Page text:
My first MMO was the ironically-named Everquest. I found some quests there, eventually. Hours passed happily as I wandered round Qeynos /hailing every idling armor salesman and strolling guard on the off-chance a small package might need delivering to a guy standing ten yards away or I might get offered a few silver to murder someone in cold blood.
|Wolf? Kill? Pelt? Just tell me!|
Everquest's key-word matching was probably familiar to everyone playing back in 1999. It was largely the same system text adventures had been using for a decade and more. There are MMOs using it still, but as the genre struggled towards the mainstream many of the traits inherited from its primitive ancestors began to breed out.
|Calm down! I saw the feather!|
Innovations came thick and fast. Tasks, Missions, Journals, Breadcrumb Trails, Counters, Map Markers... Questing ceased to be about wandering a world, meeting people, getting drawn into their intrigues, troubles and dramas. Instead it came more and more to feel like being the intern whose job it is to go round the office asking everyone what sandwiches they want for lunch then going out and getting them.
Eventually we hit a point where the entire questing process seemed to have been subcontracted out. There are MMOs where all you have to do to quest is hit a marker on your map to autorun to the guy who wants something then another to run to what he wants. Not that that isn't fun in its own way, but where's the mystery? Where's the romance?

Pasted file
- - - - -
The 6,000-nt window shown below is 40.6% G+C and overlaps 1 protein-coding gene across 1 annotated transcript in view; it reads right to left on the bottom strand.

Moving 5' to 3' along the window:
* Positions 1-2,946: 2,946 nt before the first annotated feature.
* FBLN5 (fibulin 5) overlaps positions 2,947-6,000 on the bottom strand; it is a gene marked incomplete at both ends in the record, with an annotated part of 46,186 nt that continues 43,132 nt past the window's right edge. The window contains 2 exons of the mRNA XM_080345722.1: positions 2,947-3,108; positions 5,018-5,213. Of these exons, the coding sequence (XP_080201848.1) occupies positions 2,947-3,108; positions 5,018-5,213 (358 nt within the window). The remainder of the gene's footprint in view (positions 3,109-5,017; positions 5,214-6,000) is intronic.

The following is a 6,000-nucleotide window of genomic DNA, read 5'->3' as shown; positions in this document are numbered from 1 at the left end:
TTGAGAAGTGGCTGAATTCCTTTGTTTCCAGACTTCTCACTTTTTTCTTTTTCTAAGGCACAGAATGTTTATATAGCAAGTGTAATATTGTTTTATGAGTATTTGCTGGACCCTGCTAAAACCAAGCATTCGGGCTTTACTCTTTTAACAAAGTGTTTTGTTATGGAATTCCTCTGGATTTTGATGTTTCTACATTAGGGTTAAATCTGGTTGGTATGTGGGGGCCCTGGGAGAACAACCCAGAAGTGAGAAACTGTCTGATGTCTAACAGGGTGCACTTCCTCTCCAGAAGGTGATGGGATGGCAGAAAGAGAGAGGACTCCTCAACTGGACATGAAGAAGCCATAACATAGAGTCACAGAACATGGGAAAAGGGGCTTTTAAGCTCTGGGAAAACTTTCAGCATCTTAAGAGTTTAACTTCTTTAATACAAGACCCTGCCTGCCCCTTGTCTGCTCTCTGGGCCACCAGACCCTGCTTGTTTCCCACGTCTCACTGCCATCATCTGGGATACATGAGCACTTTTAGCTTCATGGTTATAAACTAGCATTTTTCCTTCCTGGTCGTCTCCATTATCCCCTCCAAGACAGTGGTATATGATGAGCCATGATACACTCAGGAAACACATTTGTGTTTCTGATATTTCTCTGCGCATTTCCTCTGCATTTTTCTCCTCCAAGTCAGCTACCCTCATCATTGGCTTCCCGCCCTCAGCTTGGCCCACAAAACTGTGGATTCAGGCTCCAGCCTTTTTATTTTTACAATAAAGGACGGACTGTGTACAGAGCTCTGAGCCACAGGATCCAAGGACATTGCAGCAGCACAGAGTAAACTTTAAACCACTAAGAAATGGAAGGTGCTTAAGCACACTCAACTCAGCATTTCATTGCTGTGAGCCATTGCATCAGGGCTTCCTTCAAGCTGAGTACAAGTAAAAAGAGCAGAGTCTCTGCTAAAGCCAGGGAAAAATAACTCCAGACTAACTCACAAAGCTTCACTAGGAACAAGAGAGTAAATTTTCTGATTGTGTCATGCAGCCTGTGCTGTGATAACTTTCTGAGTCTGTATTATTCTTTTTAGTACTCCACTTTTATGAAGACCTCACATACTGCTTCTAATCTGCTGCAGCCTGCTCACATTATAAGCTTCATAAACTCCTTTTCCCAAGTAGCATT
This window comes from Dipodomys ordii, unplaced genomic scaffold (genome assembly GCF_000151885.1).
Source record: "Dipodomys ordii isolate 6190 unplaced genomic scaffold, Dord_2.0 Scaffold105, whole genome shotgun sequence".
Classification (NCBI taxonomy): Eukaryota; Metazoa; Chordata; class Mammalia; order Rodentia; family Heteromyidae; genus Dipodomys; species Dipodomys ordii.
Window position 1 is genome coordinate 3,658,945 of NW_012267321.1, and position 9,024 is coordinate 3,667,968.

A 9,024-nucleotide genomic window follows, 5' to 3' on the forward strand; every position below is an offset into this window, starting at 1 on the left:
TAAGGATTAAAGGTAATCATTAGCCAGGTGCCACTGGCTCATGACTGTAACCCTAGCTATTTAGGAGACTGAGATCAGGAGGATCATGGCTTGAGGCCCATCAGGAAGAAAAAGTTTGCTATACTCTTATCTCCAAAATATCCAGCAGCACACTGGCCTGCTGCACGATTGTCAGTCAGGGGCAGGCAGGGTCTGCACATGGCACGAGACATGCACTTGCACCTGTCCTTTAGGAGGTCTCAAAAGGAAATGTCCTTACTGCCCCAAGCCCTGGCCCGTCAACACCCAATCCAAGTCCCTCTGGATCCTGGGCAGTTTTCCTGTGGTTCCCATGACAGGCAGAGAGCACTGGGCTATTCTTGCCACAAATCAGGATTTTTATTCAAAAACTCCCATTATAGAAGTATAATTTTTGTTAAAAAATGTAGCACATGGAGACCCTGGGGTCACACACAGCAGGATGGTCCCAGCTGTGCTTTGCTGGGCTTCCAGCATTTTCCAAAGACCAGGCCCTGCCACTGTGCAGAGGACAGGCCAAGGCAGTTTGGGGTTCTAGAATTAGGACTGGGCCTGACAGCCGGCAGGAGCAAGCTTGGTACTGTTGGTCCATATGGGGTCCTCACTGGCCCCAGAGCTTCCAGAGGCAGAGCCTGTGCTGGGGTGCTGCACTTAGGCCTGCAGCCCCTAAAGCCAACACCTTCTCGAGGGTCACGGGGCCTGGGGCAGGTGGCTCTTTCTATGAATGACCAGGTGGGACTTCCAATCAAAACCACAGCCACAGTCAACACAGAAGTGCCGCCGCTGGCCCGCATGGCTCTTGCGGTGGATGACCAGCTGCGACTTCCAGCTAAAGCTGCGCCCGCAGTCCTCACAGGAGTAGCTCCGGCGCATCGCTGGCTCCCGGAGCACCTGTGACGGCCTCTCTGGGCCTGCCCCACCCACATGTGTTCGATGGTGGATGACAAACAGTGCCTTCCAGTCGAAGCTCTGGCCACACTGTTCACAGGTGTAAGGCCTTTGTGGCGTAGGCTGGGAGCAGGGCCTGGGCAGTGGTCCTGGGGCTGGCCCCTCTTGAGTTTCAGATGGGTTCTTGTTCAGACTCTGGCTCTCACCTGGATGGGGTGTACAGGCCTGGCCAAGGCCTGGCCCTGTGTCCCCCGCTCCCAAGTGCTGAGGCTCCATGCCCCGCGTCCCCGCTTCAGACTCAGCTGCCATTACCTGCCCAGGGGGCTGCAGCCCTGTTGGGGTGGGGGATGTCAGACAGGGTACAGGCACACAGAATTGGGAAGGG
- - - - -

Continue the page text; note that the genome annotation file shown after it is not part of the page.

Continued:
Penelope Pitstop. GW2 is determined you'll have plenty to do without needing to ask.
The Secret World has a more traditional delivery system but Funcom look to be out to break both the quest hub and text-skipping. No clicking through a clutch of question marks and loading up. Your journal has room for only a handful of Missions. Try to take a new one and an old one drops out. You have to focus, talk to people and listen to what they tell you. I know. Unheard of.
|How's he keeping that thing up there?|
|TMI - strictly roots|
There's no clear agreement about the solution but there appears to be some consensus around the problem: NPCs that deliver lengthy instructions in text or voiceover that we passively receive, record and carry out like obedient droids have had their day. We're back out in the open world, getting caught up in stuff as it happens because we were poking our noses in without asking first.
Where does that leave highly directed fourth-pillar storygaming? Washed up and wiped out or just surfing a different wave? Time will tell. There's probably room for both. I'm just glad to see an orthodoxy that was ossifying begin to crumble.